I recently moved into a new house. The neighborhood is very active and there seems to be a basketball hoop in every driveway. It's one of those neighborhoods where kids actually play outside, for hours at a time. It doesn't matter what time of day it is, there's always someone walking, biking, or jogging. This is one of the reasons we picked where we moved, it's nice to see people of all ages enjoying being outdoors. So shortly after we moved in I decided to buy a new bicycle to toot around the neighborhood and into town on, I haven't bought a new bike in decades.
I began looking for bikes online and what I thought was a snazzy mountain bike was actually called a hybrid bike; half mountain bike and half street bike. Perfect. I also live near a trail that goes for miles, it used to be a railroad track where they took up the rails and repaved it for walking, horseback riding and bike riding. So with a simple click of the mouse I bought a new bike. I also bought a cute little bell, a helmet, and a lock. This is how I stimulated the economy with my stimulus check. It took a week but the box finally arrived, I began happily humming The Wells Fargo Truck is Comin' Into Town. It never occurred to me that this would be something I'd have to put together as I finally opened up the box. But I felt pretty confident with my mechanical capabilities and the first thing I did was open up the assembly manual after I lined up all the tools I'd need. A cold chill ran through my entire body when I realized that the manual might as well have been written in the Martian language. I had NO IDEA what anything meant. This was not the Schwinn Sting-Ray bicycle of my youth. I began taking parts out of the box. I managed to put the seat and the handle bars on and, yes, the little twinkly bell that startled my cats when I rang it. I went to put the front tire on but the brake calipers were in the way so I twisted something with the allen wrench and I suddenly had a handful of precision parts in my hand because the entire mechanism sprung apart before my eyes. That's when I decided I needed to haul it into a bike repair shop. But I'd have to buy a bike rack first so there went another fifty bucks.
I rolled in what I could into the bike shop. The bicycle technician took one look at it and met my eyes quite sadly and asked, "This is a department store bike, isn't it?"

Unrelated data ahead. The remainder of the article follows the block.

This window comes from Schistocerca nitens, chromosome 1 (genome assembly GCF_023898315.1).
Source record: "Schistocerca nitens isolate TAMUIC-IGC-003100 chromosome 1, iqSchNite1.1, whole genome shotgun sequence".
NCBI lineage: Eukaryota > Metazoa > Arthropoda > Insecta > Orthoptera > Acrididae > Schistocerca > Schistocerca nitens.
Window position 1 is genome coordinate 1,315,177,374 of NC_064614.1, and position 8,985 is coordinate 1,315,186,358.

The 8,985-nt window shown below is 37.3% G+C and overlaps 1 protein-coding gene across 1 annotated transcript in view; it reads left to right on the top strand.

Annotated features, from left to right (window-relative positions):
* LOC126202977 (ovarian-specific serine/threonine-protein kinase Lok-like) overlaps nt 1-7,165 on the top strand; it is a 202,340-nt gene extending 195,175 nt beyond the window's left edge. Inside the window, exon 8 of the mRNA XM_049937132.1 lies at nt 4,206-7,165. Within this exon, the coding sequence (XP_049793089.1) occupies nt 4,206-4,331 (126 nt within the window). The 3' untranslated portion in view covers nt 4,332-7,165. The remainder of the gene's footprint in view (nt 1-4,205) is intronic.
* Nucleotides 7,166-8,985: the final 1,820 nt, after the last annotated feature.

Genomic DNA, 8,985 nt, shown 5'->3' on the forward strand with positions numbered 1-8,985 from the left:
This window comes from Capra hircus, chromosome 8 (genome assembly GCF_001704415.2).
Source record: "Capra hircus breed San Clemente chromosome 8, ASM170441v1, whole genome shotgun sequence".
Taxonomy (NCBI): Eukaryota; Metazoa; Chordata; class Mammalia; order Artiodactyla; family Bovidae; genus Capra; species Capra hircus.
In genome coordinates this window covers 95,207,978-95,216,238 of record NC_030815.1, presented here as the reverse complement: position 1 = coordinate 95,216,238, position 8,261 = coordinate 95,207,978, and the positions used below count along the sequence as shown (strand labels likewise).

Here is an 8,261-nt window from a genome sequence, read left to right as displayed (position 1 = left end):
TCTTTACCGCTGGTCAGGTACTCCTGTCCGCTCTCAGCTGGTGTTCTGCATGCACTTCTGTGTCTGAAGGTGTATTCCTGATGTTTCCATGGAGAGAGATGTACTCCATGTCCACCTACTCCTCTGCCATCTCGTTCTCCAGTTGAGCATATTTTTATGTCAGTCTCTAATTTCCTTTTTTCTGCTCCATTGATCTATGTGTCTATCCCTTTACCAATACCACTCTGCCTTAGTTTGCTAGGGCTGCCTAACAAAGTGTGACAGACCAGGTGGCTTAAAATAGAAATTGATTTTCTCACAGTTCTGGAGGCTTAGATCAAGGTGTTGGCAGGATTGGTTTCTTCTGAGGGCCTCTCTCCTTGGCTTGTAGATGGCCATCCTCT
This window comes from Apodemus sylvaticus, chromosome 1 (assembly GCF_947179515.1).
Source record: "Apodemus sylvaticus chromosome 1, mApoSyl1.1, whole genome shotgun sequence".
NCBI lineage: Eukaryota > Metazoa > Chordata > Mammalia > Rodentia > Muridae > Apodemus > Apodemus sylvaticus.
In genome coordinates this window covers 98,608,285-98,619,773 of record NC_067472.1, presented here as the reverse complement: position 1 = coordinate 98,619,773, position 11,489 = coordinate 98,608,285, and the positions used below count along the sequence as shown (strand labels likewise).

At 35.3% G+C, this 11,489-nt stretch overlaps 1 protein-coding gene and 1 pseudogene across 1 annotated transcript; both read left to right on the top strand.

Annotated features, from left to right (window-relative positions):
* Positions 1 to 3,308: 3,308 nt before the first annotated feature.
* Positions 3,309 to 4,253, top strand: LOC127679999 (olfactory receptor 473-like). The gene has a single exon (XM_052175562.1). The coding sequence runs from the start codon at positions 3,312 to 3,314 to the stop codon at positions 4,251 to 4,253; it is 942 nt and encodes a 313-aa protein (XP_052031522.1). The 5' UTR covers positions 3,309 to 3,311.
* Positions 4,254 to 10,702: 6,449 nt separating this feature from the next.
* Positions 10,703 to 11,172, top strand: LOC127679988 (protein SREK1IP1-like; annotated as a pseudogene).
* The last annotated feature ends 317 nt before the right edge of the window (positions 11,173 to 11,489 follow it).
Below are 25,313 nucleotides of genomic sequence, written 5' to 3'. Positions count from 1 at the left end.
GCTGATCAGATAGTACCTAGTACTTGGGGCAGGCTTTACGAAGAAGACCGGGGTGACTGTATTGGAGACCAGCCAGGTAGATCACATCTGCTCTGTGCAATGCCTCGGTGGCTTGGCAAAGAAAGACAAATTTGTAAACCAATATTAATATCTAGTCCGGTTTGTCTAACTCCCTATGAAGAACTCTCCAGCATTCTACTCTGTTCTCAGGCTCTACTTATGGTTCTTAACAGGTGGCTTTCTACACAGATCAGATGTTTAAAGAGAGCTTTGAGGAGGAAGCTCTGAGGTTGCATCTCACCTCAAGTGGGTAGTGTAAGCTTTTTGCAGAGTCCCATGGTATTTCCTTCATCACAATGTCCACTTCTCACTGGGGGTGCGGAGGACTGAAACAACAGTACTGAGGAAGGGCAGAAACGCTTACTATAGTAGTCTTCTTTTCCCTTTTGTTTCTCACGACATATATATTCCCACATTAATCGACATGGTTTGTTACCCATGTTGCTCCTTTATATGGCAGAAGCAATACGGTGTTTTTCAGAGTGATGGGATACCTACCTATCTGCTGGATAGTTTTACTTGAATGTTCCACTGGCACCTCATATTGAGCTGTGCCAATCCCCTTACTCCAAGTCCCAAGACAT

"I guess it is," I told him, "I bought it online. . ." thinking this would ease the blow of my bumpkin ways.
Other customers looked on and I detected an outright sneer from one man dressed up in bike racing shorts and a colorful Pearl Izumi riding jersey.
The technician clucked his tongue and grabbed the bike while shaking his head; "Well, we'll see what we can possibly do. . ." and his voice trailed off as he took it into the back of the shop where they did the repairs. If Alex Trebek had gone into the bicycle field rather than the emcee world, well, this is probably where he would have wound up working. As I followed the technician into the back he kept saying, "If only you spent a little more for a quality bike, you wouldn't be in the trouble you're in right now." I looked around to see if Jack Webb was going to book me on grounds of bad judgement and buyer's regret. I heard about Trek this and Trek that so I finally said, "Look Bub, I just wanted a bike to ride around in the neighborhood on, I'm not in training for the Olympics." He laughed. "Ok, but this is not going to be fun for you! Look how low the handle bars are, look where the seat is. And my God! They used common brake lines for the Derailleur gears!" He assured me it would be ready in a few days, after saying what I should do first is send it back and get my money back. "No, just fix it", I said.
I got the call it was ready and I put my gleaming bike on the bike rack and I drove off. When I got home I grabbed my iPod and put my helmet and sunglasses on. I took my first ride. The gears changed shift smoothly despite the common brake lines. I was having fun. Neighbors waved and I waved back.
Suddenly, my buyer's regret vanished.